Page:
The ability of a superconductor to store circulating indefinitely can be used as the base of a computer memory unit. Circulating currents can be stored in a porous evaporated film of tin or indium in a particular spatial array symbolizing the binary digits 1 or 0. This device is called the continuous film memory and it is being developed for possible superconducting computers.



    In the transportations industry, a superconductor can be used, as mentioned earlier, to create strong magnetic fields than can produce the effect of levitation. Maglev trains, using superconductors that generate magnetic fields, hover above the track during operation. This results in the obtainment of very high speeds (500mph) with the consumption of very little energy. The material made for making the tracks must be kept at 4K so liquid helium is usually used to keep the material at the necessary low temperatures.

Medical Industry


    Magnetic Resonance Imaging (MRI) equipment, used for diagnostic scanning procedures, utilizes strong magnetic coils. Electromagnets made with superconductors surround the chamber to produce a large magnetic field in order to cause hydrogen nuclei in the patient's body tissue to line up in the direction of the magnetic field. The electromagnets, which consist of wire coils, must carry very large electrical currents without melting in order to produce very large induced magnetic fields. Superconductors are used because they can carry large currents without generating heat that would melt other materials. Superconductive magnetic coils are an important portion of this whole-body scanner. Since these coils are capable of producing very stable, large magnetic field strengths, they generate high quality images. Currently, low temperature superconductors are employed in these coils, but the eventual use of HTS materials will greatly enhance the cost-benefit aspect of the application.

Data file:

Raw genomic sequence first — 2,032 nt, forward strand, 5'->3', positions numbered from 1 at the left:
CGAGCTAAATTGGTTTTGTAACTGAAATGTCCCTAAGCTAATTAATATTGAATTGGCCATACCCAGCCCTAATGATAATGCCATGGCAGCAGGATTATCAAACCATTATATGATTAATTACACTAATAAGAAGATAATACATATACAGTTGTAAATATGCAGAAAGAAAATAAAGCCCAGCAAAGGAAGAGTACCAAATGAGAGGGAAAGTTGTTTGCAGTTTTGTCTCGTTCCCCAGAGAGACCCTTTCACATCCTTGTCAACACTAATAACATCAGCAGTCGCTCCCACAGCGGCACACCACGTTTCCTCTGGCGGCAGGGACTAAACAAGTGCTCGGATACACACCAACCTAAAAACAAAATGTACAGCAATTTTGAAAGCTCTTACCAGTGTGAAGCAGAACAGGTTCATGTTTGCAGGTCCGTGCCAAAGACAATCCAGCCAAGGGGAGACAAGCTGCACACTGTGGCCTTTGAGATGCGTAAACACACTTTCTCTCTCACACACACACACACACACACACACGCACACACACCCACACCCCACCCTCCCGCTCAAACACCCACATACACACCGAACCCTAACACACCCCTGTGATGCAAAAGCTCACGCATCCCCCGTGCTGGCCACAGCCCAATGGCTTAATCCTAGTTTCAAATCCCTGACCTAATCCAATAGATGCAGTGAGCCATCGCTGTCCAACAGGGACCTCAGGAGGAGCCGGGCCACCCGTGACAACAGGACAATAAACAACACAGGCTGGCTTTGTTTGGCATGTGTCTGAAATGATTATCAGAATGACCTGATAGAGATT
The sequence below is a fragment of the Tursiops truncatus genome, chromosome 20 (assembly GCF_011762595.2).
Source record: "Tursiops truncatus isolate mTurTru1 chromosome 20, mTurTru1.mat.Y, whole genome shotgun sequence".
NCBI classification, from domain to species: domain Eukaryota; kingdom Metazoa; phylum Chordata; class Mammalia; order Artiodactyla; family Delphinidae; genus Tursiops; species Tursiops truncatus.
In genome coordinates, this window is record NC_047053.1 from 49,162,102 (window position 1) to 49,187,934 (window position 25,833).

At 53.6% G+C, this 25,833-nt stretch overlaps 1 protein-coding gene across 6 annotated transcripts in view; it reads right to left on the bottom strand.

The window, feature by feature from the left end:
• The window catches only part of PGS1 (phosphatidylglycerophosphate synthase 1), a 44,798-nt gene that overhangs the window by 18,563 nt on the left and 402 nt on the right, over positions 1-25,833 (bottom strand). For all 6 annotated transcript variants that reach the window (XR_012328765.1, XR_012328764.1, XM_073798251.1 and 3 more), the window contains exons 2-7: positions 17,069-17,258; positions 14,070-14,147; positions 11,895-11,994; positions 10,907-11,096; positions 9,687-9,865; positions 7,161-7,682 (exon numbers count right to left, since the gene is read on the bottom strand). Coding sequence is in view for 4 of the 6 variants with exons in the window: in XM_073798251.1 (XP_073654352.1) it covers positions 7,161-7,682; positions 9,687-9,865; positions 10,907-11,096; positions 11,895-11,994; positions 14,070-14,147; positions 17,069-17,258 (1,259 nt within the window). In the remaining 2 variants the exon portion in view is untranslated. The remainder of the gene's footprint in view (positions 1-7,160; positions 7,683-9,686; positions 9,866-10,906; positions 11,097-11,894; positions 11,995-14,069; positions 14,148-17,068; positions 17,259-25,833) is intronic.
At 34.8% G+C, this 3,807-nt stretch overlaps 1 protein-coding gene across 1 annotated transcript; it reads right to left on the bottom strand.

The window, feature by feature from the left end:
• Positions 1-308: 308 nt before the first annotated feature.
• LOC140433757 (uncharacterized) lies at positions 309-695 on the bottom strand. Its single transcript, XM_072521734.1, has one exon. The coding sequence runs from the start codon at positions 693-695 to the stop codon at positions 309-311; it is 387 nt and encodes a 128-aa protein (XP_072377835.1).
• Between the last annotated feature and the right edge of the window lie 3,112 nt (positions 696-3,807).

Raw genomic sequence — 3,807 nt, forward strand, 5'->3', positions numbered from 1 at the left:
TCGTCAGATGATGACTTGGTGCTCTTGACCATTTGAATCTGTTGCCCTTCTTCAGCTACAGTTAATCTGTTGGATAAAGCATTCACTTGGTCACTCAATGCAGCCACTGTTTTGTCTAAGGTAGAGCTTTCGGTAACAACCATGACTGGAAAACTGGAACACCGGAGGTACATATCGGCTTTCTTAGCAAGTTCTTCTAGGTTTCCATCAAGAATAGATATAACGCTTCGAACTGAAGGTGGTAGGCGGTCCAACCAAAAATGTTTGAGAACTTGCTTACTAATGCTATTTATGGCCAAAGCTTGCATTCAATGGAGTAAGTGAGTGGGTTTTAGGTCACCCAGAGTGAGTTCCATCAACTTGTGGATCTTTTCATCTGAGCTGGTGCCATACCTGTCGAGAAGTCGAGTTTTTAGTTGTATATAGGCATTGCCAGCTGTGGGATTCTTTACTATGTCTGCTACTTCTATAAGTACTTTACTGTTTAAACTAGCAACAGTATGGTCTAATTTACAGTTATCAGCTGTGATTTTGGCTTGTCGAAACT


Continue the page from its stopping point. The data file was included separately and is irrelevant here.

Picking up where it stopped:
Title Page
Introduction to Superconductors
Basic Conditions
The Resistance in a Superconductor
The Two Types of Superconductors
Applications of Superconductors